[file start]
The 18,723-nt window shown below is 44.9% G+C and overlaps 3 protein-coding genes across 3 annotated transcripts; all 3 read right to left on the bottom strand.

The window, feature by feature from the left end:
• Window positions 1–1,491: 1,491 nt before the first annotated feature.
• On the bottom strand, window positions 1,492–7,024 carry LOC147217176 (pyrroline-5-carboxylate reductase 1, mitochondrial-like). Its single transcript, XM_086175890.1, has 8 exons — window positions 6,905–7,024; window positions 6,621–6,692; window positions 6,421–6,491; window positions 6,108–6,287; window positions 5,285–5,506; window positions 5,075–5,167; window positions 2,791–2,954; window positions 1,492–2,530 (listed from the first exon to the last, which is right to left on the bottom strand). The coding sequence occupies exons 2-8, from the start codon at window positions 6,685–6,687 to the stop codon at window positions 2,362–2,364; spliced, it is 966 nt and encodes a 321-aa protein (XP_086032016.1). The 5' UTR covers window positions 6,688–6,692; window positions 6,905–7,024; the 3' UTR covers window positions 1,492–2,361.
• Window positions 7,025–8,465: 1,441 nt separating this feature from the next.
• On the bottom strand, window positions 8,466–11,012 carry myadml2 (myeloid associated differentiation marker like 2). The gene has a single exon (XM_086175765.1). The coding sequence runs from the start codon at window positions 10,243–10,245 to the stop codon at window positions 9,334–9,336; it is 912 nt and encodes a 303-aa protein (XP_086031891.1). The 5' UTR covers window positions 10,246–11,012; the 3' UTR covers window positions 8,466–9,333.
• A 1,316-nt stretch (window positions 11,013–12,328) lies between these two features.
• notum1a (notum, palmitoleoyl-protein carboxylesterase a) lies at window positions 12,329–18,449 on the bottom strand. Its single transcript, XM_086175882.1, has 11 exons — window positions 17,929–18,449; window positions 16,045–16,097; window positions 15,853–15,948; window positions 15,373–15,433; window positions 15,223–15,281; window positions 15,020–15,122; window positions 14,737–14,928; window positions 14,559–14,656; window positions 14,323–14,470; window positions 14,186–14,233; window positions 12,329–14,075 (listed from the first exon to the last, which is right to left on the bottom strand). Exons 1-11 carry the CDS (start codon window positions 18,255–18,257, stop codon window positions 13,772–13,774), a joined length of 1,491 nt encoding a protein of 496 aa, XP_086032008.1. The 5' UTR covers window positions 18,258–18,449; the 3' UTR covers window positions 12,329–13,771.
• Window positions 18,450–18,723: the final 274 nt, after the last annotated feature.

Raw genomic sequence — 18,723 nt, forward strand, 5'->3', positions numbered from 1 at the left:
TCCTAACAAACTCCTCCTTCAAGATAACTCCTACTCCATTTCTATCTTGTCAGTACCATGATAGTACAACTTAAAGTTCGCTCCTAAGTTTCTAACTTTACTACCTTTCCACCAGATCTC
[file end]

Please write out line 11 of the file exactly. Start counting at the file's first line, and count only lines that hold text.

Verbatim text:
TCCTAACAAACTCCTCCTTCAAGATAACTCCTACTCCATTTCTATCTTGTCAGTACCATGATAGTACAACTTAAAGTTCGCTCCTAAGTTTCTAACTTTACTACCTTTCCACCAGATCTC